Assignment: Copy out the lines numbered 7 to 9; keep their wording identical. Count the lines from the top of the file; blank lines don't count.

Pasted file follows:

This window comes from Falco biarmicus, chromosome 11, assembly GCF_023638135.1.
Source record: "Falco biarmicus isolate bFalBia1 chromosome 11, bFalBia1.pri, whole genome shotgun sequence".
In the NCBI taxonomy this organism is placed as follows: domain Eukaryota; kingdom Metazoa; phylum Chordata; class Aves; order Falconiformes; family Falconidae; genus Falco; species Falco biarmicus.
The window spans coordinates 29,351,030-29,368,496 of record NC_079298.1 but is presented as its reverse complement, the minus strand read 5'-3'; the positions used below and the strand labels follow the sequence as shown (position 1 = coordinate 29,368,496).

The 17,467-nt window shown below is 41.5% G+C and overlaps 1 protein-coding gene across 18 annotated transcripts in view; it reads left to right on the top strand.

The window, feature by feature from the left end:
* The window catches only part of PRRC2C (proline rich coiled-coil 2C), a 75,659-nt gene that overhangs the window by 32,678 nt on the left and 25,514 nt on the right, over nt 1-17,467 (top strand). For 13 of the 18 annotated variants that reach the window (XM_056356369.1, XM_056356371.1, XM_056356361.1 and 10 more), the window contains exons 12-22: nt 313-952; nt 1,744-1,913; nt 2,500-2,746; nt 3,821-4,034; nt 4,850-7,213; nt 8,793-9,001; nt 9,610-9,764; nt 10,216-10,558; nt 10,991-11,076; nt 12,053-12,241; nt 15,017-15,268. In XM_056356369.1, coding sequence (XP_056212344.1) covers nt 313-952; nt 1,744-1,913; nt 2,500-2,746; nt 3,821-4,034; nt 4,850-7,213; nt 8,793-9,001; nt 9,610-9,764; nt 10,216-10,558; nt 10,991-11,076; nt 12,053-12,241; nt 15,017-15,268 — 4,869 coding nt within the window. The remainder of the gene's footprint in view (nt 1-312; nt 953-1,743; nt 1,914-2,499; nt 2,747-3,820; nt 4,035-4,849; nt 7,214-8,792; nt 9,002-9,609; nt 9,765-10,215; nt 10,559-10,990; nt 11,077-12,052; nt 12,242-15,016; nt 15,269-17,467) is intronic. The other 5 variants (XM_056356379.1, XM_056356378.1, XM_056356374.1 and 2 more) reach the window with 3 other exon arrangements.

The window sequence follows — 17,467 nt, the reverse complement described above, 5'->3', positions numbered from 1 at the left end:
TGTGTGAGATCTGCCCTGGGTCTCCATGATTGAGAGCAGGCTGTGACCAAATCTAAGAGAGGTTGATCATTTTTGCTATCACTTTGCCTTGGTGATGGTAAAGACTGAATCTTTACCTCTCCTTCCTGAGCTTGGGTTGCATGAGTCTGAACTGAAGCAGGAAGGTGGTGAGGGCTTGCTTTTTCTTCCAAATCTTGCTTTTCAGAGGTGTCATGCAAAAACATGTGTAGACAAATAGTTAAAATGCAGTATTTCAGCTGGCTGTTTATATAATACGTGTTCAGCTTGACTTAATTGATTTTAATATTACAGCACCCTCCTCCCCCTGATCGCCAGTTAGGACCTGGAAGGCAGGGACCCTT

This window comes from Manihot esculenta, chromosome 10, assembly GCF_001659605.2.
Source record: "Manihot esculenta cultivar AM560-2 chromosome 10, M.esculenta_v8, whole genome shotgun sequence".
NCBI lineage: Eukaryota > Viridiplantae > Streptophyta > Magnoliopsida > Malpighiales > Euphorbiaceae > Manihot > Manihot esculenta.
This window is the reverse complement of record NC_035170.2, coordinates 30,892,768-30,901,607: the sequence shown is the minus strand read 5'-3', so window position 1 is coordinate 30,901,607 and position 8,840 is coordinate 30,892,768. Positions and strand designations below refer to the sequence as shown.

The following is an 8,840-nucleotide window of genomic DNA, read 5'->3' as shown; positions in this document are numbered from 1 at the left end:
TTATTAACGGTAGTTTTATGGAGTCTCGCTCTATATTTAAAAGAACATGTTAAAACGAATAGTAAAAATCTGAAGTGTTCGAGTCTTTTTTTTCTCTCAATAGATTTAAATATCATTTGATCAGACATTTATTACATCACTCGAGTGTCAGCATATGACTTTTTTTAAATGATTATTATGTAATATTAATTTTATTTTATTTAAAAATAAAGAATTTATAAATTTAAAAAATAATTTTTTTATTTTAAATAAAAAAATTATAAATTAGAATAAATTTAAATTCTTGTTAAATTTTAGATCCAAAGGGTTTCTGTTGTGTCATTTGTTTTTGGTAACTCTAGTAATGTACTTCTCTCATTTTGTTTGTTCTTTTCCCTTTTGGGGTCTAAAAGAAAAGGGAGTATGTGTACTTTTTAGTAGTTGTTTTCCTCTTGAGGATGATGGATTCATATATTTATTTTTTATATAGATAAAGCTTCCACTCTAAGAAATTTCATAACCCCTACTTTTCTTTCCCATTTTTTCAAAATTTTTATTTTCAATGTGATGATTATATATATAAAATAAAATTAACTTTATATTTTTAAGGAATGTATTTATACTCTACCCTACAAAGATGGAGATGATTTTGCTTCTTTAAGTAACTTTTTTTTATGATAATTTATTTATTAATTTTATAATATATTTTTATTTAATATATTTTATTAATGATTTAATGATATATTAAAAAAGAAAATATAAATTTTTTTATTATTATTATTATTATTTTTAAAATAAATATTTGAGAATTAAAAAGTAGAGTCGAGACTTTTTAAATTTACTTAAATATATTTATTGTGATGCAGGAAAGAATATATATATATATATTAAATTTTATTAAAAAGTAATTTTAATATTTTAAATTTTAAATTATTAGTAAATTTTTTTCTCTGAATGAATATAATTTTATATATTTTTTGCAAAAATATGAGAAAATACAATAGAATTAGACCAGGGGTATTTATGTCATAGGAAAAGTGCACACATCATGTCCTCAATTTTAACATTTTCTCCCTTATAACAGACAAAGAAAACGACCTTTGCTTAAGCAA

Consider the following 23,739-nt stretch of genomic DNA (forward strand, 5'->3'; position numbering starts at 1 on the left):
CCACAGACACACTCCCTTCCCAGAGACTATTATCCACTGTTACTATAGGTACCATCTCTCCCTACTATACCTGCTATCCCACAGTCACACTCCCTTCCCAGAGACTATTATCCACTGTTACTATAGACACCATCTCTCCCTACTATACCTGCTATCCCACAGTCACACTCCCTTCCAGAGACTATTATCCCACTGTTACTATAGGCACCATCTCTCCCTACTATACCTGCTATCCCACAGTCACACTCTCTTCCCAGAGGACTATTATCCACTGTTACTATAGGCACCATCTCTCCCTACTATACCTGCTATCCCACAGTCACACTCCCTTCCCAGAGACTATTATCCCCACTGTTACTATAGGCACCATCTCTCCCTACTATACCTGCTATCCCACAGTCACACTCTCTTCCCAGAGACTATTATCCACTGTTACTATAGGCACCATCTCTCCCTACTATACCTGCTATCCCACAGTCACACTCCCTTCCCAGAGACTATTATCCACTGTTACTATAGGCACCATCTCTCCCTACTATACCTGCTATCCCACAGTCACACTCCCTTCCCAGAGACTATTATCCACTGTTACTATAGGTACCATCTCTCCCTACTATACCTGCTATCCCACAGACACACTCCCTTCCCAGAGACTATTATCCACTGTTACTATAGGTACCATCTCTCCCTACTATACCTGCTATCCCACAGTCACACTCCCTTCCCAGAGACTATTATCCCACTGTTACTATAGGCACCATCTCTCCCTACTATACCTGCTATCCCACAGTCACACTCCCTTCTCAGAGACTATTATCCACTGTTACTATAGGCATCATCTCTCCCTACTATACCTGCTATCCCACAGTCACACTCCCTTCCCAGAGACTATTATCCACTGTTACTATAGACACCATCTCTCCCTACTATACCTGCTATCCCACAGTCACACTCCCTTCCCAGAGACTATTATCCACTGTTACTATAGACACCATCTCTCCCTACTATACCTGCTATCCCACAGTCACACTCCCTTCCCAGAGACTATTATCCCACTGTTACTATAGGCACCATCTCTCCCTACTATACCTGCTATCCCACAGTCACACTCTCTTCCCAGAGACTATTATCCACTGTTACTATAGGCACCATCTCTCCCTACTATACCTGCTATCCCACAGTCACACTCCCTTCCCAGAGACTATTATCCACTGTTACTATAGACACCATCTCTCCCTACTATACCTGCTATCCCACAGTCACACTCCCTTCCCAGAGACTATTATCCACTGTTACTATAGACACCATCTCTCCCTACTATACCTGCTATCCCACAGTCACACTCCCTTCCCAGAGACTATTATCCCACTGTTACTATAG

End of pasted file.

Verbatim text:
* The window catches only part of PRRC2C (proline rich coiled-coil 2C), a 75,659-nt gene that overhangs the window by 32,678 nt on the left and 25,514 nt on the right, over nt 1-17,467 (top strand). For 13 of the 18 annotated variants that reach the window (XM_056356369.1, XM_056356371.1, XM_056356361.1 and 10 more), the window contains exons 12-22: nt 313-952; nt 1,744-1,913; nt 2,500-2,746; nt 3,821-4,034; nt 4,850-7,213; nt 8,793-9,001; nt 9,610-9,764; nt 10,216-10,558; nt 10,991-11,076; nt 12,053-12,241; nt 15,017-15,268. In XM_056356369.1, coding sequence (XP_056212344.1) covers nt 313-952; nt 1,744-1,913; nt 2,500-2,746; nt 3,821-4,034; nt 4,850-7,213; nt 8,793-9,001; nt 9,610-9,764; nt 10,216-10,558; nt 10,991-11,076; nt 12,053-12,241; nt 15,017-15,268 — 4,869 coding nt within the window. The remainder of the gene's footprint in view (nt 1-312; nt 953-1,743; nt 1,914-2,499; nt 2,747-3,820; nt 4,035-4,849; nt 7,214-8,792; nt 9,002-9,609; nt 9,765-10,215; nt 10,559-10,990; nt 11,077-12,052; nt 12,242-15,016; nt 15,269-17,467) is intronic. The other 5 variants (XM_056356379.1, XM_056356378.1, XM_056356374.1 and 2 more) reach the window with 3 other exon arrangements.

The window sequence follows — 17,467 nt, the reverse complement described above, 5'->3', positions numbered from 1 at the left end:
TGTGTGAGATCTGCCCTGGGTCTCCATGATTGAGAGCAGGCTGTGACCAAATCTAAGAGAGGTTGATCATTTTTGCTATCACTTTGCCTTGGTGATGGTAAAGACTGAATCTTTACCTCTCCTTCCTGAGCTTGGGTTGCATGAGTCTGAACTGAAGCAGGAAGGTGGTGAGGGCTTGCTTTTTCTTCCAAATCTTGCTTTTCAGAGGTGTCATGCAAAAACATGTGTAGACAAATAGTTAAAATGCAGTATTTCAGCTGGCTGTTTATATAATACGTGTTCAGCTTGACTTAATTGATTTTAATATTACAGCACCCTCCTCCCCCTGATCGCCAGTTAGGACCTGGAAGGCAGGGACCCTT